Tongue tie

Approximately 1.7 – 4.8% of babies are born with what is known as 'tongue-tie'. This is when the thin membrane connecting the tongue to the base of the mouth limits movement of the tongue.

This may be because it is too short or it is attached in such a way that it “ties down” the tip of the tongue. Some tongue-tied babies breastfeed well, but many struggle to make a good latch and are unable to feed as well as babies without tongue-tie. 

Tongue-tie has been linked to a number of symptoms in mother and baby including:

  • reduced milk supply
  • sore nipples or a sensation of “chomping”
  • trouble latching the baby (baby may become frustrated)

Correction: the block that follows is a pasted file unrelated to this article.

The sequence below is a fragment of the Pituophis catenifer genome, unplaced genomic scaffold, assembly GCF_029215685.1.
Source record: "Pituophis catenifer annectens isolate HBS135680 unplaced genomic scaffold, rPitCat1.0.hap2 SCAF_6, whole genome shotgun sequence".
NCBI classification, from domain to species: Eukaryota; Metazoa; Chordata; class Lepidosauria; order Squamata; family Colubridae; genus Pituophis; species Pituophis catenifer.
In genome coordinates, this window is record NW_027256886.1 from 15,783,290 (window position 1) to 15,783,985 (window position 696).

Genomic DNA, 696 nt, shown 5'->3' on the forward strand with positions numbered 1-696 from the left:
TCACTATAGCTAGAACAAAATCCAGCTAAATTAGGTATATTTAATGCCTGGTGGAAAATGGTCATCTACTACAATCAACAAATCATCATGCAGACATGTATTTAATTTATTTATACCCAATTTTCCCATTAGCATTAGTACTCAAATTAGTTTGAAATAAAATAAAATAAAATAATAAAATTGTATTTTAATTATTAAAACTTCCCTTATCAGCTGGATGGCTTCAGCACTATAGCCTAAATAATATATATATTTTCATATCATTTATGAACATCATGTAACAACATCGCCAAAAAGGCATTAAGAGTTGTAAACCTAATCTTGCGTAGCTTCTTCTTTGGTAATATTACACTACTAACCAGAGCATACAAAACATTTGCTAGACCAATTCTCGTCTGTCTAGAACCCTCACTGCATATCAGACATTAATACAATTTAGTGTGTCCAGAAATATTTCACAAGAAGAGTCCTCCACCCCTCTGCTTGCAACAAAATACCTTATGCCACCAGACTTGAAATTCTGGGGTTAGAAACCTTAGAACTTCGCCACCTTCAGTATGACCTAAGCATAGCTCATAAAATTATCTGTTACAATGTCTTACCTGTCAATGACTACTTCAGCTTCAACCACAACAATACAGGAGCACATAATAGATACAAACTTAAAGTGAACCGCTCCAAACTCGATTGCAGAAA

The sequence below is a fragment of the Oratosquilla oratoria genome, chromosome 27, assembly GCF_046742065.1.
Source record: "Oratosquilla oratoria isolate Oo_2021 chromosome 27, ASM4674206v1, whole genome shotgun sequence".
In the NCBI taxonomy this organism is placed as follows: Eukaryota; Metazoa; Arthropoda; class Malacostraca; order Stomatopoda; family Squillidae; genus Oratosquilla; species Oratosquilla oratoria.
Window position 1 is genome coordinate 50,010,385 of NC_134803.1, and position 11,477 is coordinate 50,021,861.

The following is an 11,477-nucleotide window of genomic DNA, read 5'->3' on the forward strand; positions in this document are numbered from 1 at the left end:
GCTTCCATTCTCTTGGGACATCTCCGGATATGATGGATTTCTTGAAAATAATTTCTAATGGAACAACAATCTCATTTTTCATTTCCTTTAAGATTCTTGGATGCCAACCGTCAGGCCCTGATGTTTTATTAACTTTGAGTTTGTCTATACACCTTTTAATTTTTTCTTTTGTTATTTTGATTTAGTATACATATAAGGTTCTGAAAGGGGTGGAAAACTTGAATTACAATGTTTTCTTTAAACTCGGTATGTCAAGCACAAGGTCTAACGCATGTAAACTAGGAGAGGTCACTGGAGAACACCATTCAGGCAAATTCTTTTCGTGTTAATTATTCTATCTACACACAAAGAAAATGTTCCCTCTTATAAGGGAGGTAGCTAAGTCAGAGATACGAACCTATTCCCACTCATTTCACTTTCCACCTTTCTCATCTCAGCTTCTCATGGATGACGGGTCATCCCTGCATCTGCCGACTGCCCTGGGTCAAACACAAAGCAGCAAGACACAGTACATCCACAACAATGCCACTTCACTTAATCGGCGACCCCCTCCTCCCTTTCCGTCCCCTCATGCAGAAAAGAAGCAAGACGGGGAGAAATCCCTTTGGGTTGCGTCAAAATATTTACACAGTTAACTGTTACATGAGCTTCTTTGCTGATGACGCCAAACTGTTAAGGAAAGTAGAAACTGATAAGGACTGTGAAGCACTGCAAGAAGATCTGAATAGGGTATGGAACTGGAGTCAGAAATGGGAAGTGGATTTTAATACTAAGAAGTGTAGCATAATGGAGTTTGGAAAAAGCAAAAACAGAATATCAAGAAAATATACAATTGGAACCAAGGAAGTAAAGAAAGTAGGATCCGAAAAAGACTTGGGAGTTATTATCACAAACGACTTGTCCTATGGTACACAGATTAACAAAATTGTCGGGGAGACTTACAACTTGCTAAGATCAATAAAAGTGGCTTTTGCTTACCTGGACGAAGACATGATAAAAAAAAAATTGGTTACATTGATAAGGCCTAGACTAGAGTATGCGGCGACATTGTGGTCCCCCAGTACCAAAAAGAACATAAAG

• thrush (damage caused by the poor latch is a great place for thrush to settle)
  • mastitis
  • very long or frequent feeds
  • baby making a clicking noise or spilling milk out the side of their mouth
  • baby being described as “windy” or as having “colic”
  • low weight gains or “failure to thrive”
  • reflux.


If you or your baby are experiencing any of the symptoms above, talk to your midwife or a lactation consultant.

Learn more

Tongue-tie handout Community birth services (NZ)
Tongue tie NHS Choices, UK